Nevertheless, the sixth mass extinction is oncoming. That will be the first extinction which did not happed due to natural reasons but as a result of activity of one biological species, whose quantity increases annually by 100 million individuals.

Sergey Komarov | alfa
Further information:
http://www.informnauka.ru

More articles from Life Sciences:

nachricht Cryo-electron microscopy achieves unprecedented resolution using new computational methods
24.03.2017 | DOE/Lawrence Berkeley National Laboratory

nachricht How cheetahs stay fit and healthy
24.03.2017 | Forschungsverbund Berlin e.V.

All articles from Life Sciences >>>

The most recent press releases about innovation >>>

Die letzten 5 Focus-News des innovations-reports im Überblick:

Im Focus: Giant Magnetic Fields in the Universe

Astronomers from Bonn and Tautenburg in Thuringia (Germany) used the 100-m radio telescope at Effelsberg to observe several galaxy clusters. At the edges of these large accumulations of dark matter, stellar systems (galaxies), hot gas, and charged particles, they found magnetic fields that are exceptionally ordered over distances of many million light years. This makes them the most extended magnetic fields in the universe known so far.

The results will be published on March 22 in the journal „Astronomy & Astrophysics“.

Galaxy clusters are the largest gravitationally bound structures in the universe. With a typical extent of about 10 million light years, i.e. 100 times the...

Im Focus: Tracing down linear ubiquitination

Researchers at the Goethe University Frankfurt, together with partners from the University of Tübingen in Germany and Queen Mary University as well as Francis Crick Institute from London (UK) have developed a novel technology to decipher the secret ubiquitin code.

Ubiquitin is a small protein that can be linked to other cellular proteins, thereby controlling and modulating their functions. The attachment occurs in many...

Im Focus: Perovskite edges can be tuned for optoelectronic performance

Layered 2D material improves efficiency for solar cells and LEDs

In the eternal search for next generation high-efficiency solar cells and LEDs, scientists at Los Alamos National Laboratory and their partners are creating...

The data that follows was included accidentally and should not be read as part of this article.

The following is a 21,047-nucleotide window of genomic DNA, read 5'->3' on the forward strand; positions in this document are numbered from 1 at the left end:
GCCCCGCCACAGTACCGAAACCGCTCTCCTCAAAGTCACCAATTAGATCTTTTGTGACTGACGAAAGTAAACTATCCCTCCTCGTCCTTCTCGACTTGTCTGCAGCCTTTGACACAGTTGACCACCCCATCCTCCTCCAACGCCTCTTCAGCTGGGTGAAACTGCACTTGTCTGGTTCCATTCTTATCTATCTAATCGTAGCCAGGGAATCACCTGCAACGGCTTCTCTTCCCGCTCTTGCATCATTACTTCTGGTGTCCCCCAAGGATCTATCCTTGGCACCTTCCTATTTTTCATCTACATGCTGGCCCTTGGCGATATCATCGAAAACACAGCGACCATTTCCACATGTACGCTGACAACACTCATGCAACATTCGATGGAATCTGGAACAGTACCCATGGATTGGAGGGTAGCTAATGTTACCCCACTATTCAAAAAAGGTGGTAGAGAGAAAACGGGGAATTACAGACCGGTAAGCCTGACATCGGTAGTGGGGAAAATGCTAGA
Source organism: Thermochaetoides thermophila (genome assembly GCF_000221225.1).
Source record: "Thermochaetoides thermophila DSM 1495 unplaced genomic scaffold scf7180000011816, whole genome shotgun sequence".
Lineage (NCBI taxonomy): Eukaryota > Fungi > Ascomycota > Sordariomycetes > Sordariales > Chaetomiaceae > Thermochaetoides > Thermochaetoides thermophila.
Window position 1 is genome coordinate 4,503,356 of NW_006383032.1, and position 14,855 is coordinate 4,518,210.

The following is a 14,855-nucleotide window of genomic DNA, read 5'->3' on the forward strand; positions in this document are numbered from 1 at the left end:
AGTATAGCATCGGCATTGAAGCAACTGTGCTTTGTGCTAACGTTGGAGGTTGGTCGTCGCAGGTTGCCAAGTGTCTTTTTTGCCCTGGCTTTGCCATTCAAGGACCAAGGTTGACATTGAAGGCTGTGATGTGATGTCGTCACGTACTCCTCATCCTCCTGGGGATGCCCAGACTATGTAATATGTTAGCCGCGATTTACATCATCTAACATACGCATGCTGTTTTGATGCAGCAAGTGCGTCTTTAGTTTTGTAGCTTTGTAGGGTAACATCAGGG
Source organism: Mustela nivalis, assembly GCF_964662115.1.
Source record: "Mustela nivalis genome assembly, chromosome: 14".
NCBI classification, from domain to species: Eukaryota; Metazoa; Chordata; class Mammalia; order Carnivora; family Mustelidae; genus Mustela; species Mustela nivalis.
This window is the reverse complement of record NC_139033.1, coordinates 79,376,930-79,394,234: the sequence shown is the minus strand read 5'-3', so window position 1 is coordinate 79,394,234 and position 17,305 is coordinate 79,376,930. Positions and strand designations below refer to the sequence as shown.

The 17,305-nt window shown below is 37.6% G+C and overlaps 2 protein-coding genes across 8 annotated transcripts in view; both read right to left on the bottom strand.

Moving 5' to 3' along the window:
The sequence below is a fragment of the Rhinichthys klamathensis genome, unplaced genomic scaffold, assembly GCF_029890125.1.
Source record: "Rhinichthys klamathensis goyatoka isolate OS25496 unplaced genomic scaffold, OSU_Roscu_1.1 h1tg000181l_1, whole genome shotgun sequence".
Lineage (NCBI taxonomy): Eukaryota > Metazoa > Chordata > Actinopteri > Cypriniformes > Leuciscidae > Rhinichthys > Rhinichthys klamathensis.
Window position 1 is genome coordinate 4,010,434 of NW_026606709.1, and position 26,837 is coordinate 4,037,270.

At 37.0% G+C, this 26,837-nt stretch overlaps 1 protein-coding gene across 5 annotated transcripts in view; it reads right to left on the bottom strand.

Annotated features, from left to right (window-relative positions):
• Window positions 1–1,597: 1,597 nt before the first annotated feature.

Im Focus: Polymer-coated silicon nanosheets as alternative to graphene: A perfect team for nanoelectronics

Silicon nanosheets are thin, two-dimensional layers with exceptional optoelectronic properties very similar to those of graphene. Albeit, the nanosheets are less stable. Now researchers at the Technical University of Munich (TUM) have, for the first time ever, produced a composite material combining silicon nanosheets and a polymer that is both UV-resistant and easy to process. This brings the scientists a significant step closer to industrial applications like flexible displays and photosensors.

Silicon nanosheets are thin, two-dimensional layers with exceptional optoelectronic properties very similar to those of graphene. Albeit, the nanosheets are...

Im Focus: Researchers Imitate Molecular Crowding in Cells

Enzymes behave differently in a test tube compared with the molecular scrum of a living cell. Chemists from the University of Basel have now been able to simulate these confined natural conditions in artificial vesicles for the first time. As reported in the academic journal Small, the results are offering better insight into the development of nanoreactors and artificial organelles.

Enzymes behave differently in a test tube compared with the molecular scrum of a living cell. Chemists from the University of Basel have now been able to...

All Focus news of the innovation-report >>>

Anzeige

Anzeige

Event News

International Land Use Symposium ILUS 2017: Call for Abstracts and Registration open

20.03.2017 | Event News

CONNECT 2017: International congress on connective tissue

14.03.2017 | Event News

ICTM Conference: Turbine Construction between Big Data and Additive Manufacturing

07.03.2017 | Event News

 
Latest News

Argon is not the 'dope' for metallic hydrogen

24.03.2017 | Materials Sciences

Astronomers find unexpected, dust-obscured star formation in distant galaxy

24.03.2017 | Physics and Astronomy

Gravitational wave kicks monster black hole out of galactic core

24.03.2017 | Physics and Astronomy

VideoLinks
B2B-VideoLinks
More VideoLinks >>>